China's premier 'declares war' on pollution

Mar 05, 2014
A Chinese tourist wears a face mask in Tiananmen Square as heavy air pollution continues to shroud Beijing on February 26, 2014

Chinese Premier Li Keqiang on Wednesday said he is "declaring war" on pollution, describing it as a "red-light warning" against inefficiency as he sought to address public concerns on issues from acrid smog to food safety.

China's three decades of rapid industrialisation and urbanisation have transformed its economy, and seen incomes soar.

But they have also brought severe environmental consequences, with the public enraged by cities regularly blanketed in smog, and incidents such as thousands of dead pigs in Shanghai's main river.

In his speech to the National People's Congress, China's legislature, Li described the deterioration of the environment as "nature's red-light warning against the model of inefficient and blind development".

"We will declare war against pollution and fight it with the same determination we battled poverty," said the premier, who took office in March last year.

The government will shut down 50,000 small coal-fired furnaces this year, clean up major coal-burning power plants, and remove six million high-emission vehicles from the roads, he said.

A cap will be put on the country's total energy consumption and measures will be taken to curb , conserve soil, recover wetlands and restore forests and grassland, he added.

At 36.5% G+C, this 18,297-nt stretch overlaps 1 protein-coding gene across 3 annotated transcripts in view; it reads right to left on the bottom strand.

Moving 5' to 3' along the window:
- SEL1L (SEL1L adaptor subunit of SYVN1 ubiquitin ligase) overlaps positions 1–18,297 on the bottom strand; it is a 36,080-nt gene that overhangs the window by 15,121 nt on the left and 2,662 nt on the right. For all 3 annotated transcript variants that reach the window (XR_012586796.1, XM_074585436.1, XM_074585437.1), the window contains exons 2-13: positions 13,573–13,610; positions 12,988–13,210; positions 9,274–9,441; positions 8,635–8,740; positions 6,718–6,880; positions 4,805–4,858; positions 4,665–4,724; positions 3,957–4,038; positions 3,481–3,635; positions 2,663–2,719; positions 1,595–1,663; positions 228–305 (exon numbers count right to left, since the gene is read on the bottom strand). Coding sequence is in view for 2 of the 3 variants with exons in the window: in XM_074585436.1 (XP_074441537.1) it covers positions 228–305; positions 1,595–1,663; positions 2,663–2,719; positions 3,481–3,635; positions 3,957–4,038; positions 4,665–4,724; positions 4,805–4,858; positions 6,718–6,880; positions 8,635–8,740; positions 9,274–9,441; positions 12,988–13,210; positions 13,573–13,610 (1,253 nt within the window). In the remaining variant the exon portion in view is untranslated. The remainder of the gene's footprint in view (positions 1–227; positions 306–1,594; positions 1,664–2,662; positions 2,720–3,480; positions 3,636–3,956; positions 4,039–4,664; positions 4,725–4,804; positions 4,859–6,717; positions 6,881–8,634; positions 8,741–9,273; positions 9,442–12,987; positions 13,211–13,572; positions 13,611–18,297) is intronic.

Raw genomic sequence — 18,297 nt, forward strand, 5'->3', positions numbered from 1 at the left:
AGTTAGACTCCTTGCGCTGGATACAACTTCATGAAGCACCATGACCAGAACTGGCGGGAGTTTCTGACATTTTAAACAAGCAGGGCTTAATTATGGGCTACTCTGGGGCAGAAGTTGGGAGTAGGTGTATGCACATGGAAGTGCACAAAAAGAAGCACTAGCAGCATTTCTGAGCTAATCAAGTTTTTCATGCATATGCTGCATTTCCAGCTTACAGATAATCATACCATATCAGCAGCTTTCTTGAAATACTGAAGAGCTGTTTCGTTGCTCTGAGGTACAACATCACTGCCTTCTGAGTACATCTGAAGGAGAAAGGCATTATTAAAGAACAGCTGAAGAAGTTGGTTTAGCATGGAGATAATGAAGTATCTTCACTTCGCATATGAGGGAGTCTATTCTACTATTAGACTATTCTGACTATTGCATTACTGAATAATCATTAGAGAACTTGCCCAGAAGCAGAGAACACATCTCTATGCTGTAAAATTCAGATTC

A tourist stands at the top of Jingshan Hill beside the Forbidden City as heavy air pollution continues to shroud Beijing on February 26, 2014

Chinese authorities have repeatedly pledged action to improve the environment in recent months, but experts warn that implementation will be key.

"The fundamental goal of a government's work is to ensure that everyone lives a good life," Li said. "We will definitely enjoy more peace, happiness and prosperity as well as greater development."

The government aims to lift more than 10 million people out of poverty this year, he said, adding that efforts will be made to narrow the income gap and improve social safety nets.

In an apparent response to worries over the country's scandal-prone food industry, Li promised to crack down on the production and sale of counterfeit and shoddy goods, improve safety monitoring systems and introduce tracing mechanisms.

"We will... apply the strictest possible oversight, punishment and accountability to prevent and control food contamination and ensure that every bite of food we eat is safe," he said.

Explore further: Heavy air pollution hits Shanghai, delaying flights

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